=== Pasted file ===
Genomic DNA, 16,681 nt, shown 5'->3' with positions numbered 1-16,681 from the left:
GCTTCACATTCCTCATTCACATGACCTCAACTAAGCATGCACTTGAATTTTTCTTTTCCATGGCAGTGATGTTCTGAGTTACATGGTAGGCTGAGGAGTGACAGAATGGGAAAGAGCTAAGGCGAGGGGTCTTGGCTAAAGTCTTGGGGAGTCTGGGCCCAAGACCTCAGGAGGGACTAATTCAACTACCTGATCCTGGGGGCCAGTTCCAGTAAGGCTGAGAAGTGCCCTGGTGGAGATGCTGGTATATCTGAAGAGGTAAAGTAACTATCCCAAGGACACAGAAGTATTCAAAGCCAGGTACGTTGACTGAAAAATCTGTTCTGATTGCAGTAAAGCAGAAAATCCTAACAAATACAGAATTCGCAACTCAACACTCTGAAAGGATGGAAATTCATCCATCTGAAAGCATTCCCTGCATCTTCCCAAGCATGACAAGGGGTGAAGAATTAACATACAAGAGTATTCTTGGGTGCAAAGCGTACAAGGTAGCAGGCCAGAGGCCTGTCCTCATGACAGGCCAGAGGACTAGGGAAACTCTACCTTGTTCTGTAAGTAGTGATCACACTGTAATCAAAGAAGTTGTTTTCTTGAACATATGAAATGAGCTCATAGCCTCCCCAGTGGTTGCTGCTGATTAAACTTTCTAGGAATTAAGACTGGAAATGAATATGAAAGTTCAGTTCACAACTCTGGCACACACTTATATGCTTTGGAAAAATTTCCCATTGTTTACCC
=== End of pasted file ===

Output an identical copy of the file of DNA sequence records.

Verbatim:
Genomic DNA, 16,681 nt, shown 5'->3' with positions numbered 1-16,681 from the left:
GCTTCACATTCCTCATTCACATGACCTCAACTAAGCATGCACTTGAATTTTTCTTTTCCATGGCAGTGATGTTCTGAGTTACATGGTAGGCTGAGGAGTGACAGAATGGGAAAGAGCTAAGGCGAGGGGTCTTGGCTAAAGTCTTGGGGAGTCTGGGCCCAAGACCTCAGGAGGGACTAATTCAACTACCTGATCCTGGGGGCCAGTTCCAGTAAGGCTGAGAAGTGCCCTGGTGGAGATGCTGGTATATCTGAAGAGGTAAAGTAACTATCCCAAGGACACAGAAGTATTCAAAGCCAGGTACGTTGACTGAAAAATCTGTTCTGATTGCAGTAAAGCAGAAAATCCTAACAAATACAGAATTCGCAACTCAACACTCTGAAAGGATGGAAATTCATCCATCTGAAAGCATTCCCTGCATCTTCCCAAGCATGACAAGGGGTGAAGAATTAACATACAAGAGTATTCTTGGGTGCAAAGCGTACAAGGTAGCAGGCCAGAGGCCTGTCCTCATGACAGGCCAGAGGACTAGGGAAACTCTACCTTGTTCTGTAAGTAGTGATCACACTGTAATCAAAGAAGTTGTTTTCTTGAACATATGAAATGAGCTCATAGCCTCCCCAGTGGTTGCTGCTGATTAAACTTTCTAGGAATTAAGACTGGAAATGAATATGAAAGTTCAGTTCACAACTCTGGCACACACTTATATGCTTTGGAAAAATTTCCCATTGTTTACCC